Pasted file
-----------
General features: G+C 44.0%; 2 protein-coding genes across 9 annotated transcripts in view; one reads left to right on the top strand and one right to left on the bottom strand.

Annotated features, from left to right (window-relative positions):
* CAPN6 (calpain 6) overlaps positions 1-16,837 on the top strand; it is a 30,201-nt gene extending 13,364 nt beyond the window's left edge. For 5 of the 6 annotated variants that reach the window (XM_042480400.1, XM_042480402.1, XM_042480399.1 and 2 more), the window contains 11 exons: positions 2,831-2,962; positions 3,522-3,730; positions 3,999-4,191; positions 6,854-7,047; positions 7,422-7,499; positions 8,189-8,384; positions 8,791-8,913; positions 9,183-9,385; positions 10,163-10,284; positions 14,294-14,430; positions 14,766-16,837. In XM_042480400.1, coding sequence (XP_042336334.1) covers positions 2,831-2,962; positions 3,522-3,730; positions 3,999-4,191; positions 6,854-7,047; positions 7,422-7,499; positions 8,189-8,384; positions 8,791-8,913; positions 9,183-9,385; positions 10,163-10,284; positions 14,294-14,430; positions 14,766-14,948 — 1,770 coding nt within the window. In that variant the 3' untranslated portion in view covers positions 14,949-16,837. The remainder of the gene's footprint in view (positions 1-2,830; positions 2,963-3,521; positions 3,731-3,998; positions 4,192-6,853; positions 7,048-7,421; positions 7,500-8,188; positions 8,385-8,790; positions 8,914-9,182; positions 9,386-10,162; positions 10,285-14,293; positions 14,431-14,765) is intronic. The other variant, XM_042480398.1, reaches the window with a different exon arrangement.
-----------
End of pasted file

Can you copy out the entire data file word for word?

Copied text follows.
General features: G+C 44.0%; 2 protein-coding genes across 9 annotated transcripts in view; one reads left to right on the top strand and one right to left on the bottom strand.

Annotated features, from left to right (window-relative positions):
* CAPN6 (calpain 6) overlaps positions 1-16,837 on the top strand; it is a 30,201-nt gene extending 13,364 nt beyond the window's left edge. For 5 of the 6 annotated variants that reach the window (XM_042480400.1, XM_042480402.1, XM_042480399.1 and 2 more), the window contains 11 exons: positions 2,831-2,962; positions 3,522-3,730; positions 3,999-4,191; positions 6,854-7,047; positions 7,422-7,499; positions 8,189-8,384; positions 8,791-8,913; positions 9,183-9,385; positions 10,163-10,284; positions 14,294-14,430; positions 14,766-16,837. In XM_042480400.1, coding sequence (XP_042336334.1) covers positions 2,831-2,962; positions 3,522-3,730; positions 3,999-4,191; positions 6,854-7,047; positions 7,422-7,499; positions 8,189-8,384; positions 8,791-8,913; positions 9,183-9,385; positions 10,163-10,284; positions 14,294-14,430; positions 14,766-14,948 — 1,770 coding nt within the window. In that variant the 3' untranslated portion in view covers positions 14,949-16,837. The remainder of the gene's footprint in view (positions 1-2,830; positions 2,963-3,521; positions 3,731-3,998; positions 4,192-6,853; positions 7,048-7,421; positions 7,500-8,188; positions 8,385-8,790; positions 8,914-9,182; positions 9,386-10,162; positions 10,285-14,293; positions 14,431-14,765) is intronic. The other variant, XM_042480398.1, reaches the window with a different exon arrangement.